Dante's guns are mostly for chip damage and maintaining combos at range, but are still fun to use. Dante maintains his classic dual pistols Ebony and Ivory along with his shotgun Coyote A. He once again has access to Lady's rocket launcher the Kalina Ann II, which can now be duel wielded provided the player finds Kalina Ann I, hidden in Mission 11. The last weapon is the incredibly strange fedora and scarf Dr Faust. Dr Faust's attacks require the use of Red Orbs which can be reacquired (with interest) if you successfully defeat the enemy you used it on without taking a hit. It's also the source of one of the funniest cutscenes in the game when Dante performs a Michael Jackson dance after receiving Dr Faust from Nico.
I can honestly say that DMC 5 Dante is the most mechanically complex, interesting and fun character I've played in an action game. Not only do his attacks feel cathartic and mechanically engaging but actually take significant skill to execute well. Between the array of melee weapons, switching styles mid-combat, firearms, taunts and jump cancelling Dante has an almost infinitely high skill ceiling.
When compared to past games V plays radically different to any character in Devil May Cry's history. V is depicted both in-game and in cutscenes as frail and weak, relying on demonic familiars to do the fighting for him. V commands three demons, there's Shadow a jaguar who performs melee combos. Griffon a bird who mostly focuses on ranged and AoE combat. Finally, there's Nightmare a massive golem who functions somewhat as a screen-nuke but cannot be controlled directly without an upgrade and costs Devil Trigger to have active.
Your familiars, however, cannot finish off enemies, when their health is drained they entered into a petrified state and V must stick his cane into their heads to finish them off. Both Shadow and Griffon have limited health and will enter into a temporary stasis if knocked out, leaving V absolutely defenceless. Instead of using his Devil Trigger to enter into a state of higher damage and added health regeneration V needs his DT to summon Nightmare. Summoning Nightmare, aside from also revives Shadow and Griffin giving him a tactical use beyond simply being a panic weapon. Nightmare can also break down terrain in a level, which can reveal secret missions or upgrades. Since Nightmare is integral to V's combat system he can also read his poetry book in the midst of combat, slowing him to a walking speed but also gradually restoring his DT gauge.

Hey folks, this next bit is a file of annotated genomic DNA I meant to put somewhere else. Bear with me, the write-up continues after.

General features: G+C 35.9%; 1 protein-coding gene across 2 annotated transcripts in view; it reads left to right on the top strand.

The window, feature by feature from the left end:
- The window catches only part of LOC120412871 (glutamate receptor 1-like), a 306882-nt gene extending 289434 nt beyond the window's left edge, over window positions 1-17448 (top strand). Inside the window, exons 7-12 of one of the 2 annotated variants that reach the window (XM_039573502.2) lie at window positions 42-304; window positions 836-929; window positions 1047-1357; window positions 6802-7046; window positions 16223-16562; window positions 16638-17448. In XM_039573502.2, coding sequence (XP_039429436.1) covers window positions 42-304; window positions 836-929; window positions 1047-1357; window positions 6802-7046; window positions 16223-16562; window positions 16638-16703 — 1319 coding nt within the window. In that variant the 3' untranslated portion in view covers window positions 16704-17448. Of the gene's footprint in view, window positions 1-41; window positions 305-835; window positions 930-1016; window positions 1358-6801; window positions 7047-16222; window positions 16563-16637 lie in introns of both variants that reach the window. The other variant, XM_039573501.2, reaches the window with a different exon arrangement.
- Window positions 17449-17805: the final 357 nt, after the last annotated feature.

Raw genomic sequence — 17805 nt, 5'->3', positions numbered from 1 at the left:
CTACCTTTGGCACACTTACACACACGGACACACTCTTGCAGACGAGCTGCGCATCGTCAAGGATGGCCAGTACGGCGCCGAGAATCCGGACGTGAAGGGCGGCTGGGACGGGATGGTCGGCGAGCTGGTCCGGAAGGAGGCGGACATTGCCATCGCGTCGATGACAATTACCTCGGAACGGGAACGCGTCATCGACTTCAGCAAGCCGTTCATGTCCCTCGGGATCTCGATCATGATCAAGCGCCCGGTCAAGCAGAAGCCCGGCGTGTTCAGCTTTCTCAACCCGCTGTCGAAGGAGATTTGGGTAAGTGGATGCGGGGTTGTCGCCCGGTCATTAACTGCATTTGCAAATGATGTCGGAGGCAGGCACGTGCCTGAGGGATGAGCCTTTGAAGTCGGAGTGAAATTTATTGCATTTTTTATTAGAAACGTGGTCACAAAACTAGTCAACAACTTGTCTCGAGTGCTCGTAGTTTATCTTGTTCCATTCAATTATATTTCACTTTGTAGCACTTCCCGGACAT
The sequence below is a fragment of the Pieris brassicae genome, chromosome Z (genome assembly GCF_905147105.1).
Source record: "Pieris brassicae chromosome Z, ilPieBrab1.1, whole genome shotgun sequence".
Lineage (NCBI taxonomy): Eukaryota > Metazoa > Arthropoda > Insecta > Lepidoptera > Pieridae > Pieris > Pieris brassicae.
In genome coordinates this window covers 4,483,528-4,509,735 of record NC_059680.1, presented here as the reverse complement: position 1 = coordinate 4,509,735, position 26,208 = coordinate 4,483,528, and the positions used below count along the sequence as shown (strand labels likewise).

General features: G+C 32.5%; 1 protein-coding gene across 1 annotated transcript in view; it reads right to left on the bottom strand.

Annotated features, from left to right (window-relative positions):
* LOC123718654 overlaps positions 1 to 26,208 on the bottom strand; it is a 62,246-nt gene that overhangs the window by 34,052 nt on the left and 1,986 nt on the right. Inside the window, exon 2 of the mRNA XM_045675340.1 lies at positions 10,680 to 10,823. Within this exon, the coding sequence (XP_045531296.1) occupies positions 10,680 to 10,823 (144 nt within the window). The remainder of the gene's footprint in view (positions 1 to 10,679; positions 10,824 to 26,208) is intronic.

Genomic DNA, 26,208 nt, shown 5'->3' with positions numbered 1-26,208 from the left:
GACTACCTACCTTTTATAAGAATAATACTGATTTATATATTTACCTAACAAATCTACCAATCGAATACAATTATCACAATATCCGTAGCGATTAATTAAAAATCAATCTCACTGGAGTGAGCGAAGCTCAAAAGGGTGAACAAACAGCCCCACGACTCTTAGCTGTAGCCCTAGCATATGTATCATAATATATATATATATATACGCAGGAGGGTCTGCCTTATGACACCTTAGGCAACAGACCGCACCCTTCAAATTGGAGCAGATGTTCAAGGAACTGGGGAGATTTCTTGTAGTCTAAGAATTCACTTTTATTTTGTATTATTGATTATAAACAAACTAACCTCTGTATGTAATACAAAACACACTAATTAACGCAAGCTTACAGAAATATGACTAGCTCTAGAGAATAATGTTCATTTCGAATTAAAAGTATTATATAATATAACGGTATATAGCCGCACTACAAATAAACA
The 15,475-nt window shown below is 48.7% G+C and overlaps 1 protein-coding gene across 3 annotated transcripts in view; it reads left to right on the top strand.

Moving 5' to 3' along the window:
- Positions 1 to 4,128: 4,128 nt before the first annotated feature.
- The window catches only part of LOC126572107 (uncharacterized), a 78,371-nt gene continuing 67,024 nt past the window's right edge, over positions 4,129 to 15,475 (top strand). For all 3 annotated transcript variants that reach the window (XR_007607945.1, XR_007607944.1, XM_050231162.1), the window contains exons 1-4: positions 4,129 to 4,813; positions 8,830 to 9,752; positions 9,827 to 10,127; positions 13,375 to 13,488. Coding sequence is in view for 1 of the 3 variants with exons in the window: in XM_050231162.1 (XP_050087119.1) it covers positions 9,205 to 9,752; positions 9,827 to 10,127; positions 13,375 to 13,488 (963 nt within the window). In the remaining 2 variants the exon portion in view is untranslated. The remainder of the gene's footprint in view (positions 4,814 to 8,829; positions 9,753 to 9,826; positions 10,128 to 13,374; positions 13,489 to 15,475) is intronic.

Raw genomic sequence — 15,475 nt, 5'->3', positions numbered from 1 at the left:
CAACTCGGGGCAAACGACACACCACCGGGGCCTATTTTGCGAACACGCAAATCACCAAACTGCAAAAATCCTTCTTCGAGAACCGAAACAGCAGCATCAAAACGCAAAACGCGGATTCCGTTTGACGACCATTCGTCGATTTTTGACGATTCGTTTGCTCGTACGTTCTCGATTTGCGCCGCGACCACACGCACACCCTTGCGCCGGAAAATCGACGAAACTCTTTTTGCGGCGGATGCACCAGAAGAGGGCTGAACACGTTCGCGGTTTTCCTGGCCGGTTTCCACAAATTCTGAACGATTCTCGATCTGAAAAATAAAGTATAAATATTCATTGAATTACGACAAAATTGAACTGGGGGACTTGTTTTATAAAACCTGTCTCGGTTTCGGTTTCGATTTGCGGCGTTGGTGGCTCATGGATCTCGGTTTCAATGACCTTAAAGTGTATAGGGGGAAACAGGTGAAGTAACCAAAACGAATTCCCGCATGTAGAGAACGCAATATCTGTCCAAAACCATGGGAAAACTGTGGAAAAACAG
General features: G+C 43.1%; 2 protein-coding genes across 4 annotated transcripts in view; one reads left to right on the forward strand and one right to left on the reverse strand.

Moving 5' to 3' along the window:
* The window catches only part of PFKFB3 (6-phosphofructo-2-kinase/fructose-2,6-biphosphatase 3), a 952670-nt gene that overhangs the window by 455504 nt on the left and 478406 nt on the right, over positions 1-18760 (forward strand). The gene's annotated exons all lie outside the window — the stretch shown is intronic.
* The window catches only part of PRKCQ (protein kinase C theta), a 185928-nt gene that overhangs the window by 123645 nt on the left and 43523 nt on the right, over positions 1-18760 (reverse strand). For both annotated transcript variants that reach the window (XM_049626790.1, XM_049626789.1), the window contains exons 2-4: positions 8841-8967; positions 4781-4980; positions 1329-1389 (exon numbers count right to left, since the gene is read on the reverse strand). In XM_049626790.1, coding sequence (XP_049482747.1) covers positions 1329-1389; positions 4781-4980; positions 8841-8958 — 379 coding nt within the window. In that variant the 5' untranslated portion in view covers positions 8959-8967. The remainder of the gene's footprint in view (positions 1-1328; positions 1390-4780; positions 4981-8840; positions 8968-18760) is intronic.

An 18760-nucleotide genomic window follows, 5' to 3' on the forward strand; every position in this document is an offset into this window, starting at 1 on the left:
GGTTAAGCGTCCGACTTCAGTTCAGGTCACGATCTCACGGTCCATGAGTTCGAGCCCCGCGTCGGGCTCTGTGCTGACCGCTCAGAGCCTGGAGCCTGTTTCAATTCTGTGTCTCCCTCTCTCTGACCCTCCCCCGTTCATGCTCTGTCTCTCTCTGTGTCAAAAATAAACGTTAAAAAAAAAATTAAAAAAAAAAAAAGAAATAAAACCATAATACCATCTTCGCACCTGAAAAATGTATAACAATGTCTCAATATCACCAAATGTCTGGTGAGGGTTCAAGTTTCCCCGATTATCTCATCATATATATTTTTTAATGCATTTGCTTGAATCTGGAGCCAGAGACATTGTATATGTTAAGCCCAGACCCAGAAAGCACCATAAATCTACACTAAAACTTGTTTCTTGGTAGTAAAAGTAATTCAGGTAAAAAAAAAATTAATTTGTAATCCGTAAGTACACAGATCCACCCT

At, first I found V's gameplay involved a lot of button mashing as you are essentially controlling three characters at one time. In a way it reminded me of when I first played DMC 3 and mashed the inputs just to see what would work. After playing for a few hours and switching up some of the control inputs I found play a lot smoother. You get into a kind of rhythm with V's combat stacking Shadow and Griffon's attacks to effectively stun lock an enemy or group of enemies.
At the worst of times V's combat can feel either a bit too easy or hard to manage. At its best it was a frantic rush skillfully coordinating all of my familiars while avoid damaging. Summoning Nightmare is just a bit too easy with V's Devil Trigger functioning almost like an instant win button against weak enemies. I'd say overall I enjoyed V's combat a little less than Dante and Nero. Since you are effectively directing damage rather than dealing it there's significantly less catharsis involved in destroying a group of enemies. I will give Capcom some credit for taking a risk in this area though. V plays unlike anything I've ever experienced in a hack and slash and although perhaps slightly disappointing by DMC standards he's still mechanically excellent when compared to lesser action games. At the end of the day, Itsuno and his team know how to craft amazing action characters.
Killing enemies and completing levels grants Red Orbs, the game's currency. These can be used to purchase additional abilities, health and DT upgrades and Devil Breakers for Nero. It's very satisfying to purchase and try out new moves. Players can now test out moves in an arena type area called the void, reminiscent of Bayonetta. My only annoyance is the fact that abilities like the double jump and attracting Red Orbs from a greater distance need to be purchased, it feels like pointless busy work.